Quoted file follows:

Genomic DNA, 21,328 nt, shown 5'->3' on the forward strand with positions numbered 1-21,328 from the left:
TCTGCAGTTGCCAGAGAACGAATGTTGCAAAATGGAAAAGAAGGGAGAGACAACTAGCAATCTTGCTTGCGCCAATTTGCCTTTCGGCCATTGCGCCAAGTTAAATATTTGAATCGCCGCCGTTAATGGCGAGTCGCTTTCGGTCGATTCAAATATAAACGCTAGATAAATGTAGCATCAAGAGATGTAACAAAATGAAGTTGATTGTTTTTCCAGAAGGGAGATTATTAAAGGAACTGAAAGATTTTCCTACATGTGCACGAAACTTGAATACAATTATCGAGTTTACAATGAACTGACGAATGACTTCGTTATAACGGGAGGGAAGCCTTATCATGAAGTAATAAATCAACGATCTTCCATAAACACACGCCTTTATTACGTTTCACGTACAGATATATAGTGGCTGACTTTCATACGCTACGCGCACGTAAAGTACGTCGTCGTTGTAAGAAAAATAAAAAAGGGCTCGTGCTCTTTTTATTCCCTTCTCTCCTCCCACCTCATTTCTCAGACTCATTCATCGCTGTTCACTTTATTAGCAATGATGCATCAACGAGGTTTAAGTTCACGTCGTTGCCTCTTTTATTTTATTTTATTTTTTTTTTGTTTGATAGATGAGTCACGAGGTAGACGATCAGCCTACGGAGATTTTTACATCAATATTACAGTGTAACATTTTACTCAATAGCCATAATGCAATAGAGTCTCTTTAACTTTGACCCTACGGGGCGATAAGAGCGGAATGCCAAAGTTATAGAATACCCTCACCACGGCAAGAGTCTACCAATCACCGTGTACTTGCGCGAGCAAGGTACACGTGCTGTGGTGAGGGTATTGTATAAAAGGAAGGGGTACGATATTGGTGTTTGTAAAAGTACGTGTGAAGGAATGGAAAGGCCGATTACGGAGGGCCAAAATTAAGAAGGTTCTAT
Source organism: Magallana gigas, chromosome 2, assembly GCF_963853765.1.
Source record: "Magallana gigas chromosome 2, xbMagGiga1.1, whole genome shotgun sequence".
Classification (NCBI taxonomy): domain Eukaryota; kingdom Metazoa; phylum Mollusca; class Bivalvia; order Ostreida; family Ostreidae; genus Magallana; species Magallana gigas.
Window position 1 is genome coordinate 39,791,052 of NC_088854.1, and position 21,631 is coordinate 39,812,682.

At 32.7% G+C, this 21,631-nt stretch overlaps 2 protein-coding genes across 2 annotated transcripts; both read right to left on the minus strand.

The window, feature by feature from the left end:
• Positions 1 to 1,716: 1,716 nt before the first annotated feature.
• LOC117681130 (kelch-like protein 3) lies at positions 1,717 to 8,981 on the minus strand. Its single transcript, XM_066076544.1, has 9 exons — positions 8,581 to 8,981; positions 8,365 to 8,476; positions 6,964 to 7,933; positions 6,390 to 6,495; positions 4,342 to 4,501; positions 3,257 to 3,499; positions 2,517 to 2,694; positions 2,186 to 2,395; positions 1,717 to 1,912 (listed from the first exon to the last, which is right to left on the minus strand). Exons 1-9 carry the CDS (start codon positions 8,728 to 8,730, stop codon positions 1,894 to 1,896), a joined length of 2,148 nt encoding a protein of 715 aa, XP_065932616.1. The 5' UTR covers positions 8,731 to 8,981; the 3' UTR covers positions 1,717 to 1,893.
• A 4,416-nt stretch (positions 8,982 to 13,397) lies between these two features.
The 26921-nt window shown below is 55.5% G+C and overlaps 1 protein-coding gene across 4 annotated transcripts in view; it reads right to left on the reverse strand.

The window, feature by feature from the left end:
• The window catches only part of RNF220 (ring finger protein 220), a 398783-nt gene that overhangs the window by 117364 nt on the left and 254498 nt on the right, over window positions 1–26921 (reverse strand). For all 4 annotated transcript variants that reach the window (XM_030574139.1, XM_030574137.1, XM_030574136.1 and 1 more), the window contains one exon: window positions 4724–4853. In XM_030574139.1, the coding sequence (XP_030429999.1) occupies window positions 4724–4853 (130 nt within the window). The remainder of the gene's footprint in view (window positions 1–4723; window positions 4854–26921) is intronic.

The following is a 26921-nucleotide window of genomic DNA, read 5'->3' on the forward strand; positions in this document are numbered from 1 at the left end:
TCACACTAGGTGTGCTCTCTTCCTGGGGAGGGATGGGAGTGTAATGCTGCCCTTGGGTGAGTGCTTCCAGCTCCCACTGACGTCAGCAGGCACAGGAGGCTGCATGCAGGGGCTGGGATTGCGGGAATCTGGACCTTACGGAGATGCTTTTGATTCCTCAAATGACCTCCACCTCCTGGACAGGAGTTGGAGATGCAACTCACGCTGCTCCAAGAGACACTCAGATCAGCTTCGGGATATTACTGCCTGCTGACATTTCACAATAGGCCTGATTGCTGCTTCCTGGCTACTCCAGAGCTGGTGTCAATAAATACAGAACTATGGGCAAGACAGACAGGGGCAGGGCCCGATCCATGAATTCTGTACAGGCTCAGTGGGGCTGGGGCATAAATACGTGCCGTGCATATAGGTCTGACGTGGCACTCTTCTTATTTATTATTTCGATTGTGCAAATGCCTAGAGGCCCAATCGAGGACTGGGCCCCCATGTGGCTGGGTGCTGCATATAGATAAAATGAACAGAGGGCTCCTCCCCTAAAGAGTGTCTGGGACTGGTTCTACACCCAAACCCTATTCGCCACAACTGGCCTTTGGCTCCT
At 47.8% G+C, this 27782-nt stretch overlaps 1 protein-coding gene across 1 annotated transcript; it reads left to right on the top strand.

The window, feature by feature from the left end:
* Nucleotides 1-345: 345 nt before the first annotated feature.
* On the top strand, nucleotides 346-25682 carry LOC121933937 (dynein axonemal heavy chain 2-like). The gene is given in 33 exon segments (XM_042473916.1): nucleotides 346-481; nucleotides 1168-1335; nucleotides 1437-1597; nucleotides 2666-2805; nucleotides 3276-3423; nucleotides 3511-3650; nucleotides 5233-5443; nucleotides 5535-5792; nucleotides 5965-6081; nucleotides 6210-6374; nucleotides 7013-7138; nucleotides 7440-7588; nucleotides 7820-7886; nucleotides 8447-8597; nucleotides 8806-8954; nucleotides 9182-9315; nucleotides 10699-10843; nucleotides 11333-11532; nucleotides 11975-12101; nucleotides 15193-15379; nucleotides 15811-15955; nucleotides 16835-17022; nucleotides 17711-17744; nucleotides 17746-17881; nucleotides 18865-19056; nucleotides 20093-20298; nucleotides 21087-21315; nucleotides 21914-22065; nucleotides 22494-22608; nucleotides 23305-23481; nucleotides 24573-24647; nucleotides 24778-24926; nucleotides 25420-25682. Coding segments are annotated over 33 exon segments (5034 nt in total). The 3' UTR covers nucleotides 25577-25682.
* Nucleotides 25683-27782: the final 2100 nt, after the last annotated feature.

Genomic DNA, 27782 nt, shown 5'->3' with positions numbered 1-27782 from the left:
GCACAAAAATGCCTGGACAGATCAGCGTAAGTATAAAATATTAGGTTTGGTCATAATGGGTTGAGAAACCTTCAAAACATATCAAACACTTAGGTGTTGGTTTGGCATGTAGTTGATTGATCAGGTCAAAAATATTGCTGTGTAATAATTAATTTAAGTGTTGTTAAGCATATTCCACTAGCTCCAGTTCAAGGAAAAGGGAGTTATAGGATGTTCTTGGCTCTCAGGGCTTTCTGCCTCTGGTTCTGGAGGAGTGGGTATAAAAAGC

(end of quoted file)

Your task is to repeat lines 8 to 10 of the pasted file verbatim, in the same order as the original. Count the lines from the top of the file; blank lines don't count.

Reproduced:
The window, feature by feature from the left end:
• Positions 1 to 1,716: 1,716 nt before the first annotated feature.
• LOC117681130 (kelch-like protein 3) lies at positions 1,717 to 8,981 on the minus strand. Its single transcript, XM_066076544.1, has 9 exons — positions 8,581 to 8,981; positions 8,365 to 8,476; positions 6,964 to 7,933; positions 6,390 to 6,495; positions 4,342 to 4,501; positions 3,257 to 3,499; positions 2,517 to 2,694; positions 2,186 to 2,395; positions 1,717 to 1,912 (listed from the first exon to the last, which is right to left on the minus strand). Exons 1-9 carry the CDS (start codon positions 8,728 to 8,730, stop codon positions 1,894 to 1,896), a joined length of 2,148 nt encoding a protein of 715 aa, XP_065932616.1. The 5' UTR covers positions 8,731 to 8,981; the 3' UTR covers positions 1,717 to 1,893.